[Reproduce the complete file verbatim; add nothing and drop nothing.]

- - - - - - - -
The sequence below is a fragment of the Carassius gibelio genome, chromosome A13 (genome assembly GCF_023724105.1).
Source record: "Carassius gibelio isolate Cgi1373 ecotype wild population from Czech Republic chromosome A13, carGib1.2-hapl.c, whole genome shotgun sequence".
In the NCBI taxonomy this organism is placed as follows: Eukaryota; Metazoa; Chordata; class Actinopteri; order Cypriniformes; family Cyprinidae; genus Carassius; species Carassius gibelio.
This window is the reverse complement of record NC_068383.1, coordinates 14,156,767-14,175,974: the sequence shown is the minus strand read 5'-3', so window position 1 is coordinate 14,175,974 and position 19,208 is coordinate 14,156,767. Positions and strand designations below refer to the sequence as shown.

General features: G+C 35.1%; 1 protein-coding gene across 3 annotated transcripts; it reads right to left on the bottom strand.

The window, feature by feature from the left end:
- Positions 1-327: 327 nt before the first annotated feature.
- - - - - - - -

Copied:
The sequence below is a fragment of the Carassius gibelio genome, chromosome A13 (genome assembly GCF_023724105.1).
Source record: "Carassius gibelio isolate Cgi1373 ecotype wild population from Czech Republic chromosome A13, carGib1.2-hapl.c, whole genome shotgun sequence".
In the NCBI taxonomy this organism is placed as follows: Eukaryota; Metazoa; Chordata; class Actinopteri; order Cypriniformes; family Cyprinidae; genus Carassius; species Carassius gibelio.
This window is the reverse complement of record NC_068383.1, coordinates 14,156,767-14,175,974: the sequence shown is the minus strand read 5'-3', so window position 1 is coordinate 14,175,974 and position 19,208 is coordinate 14,156,767. Positions and strand designations below refer to the sequence as shown.

General features: G+C 35.1%; 1 protein-coding gene across 3 annotated transcripts; it reads right to left on the bottom strand.

The window, feature by feature from the left end:
- Positions 1-327: 327 nt before the first annotated feature.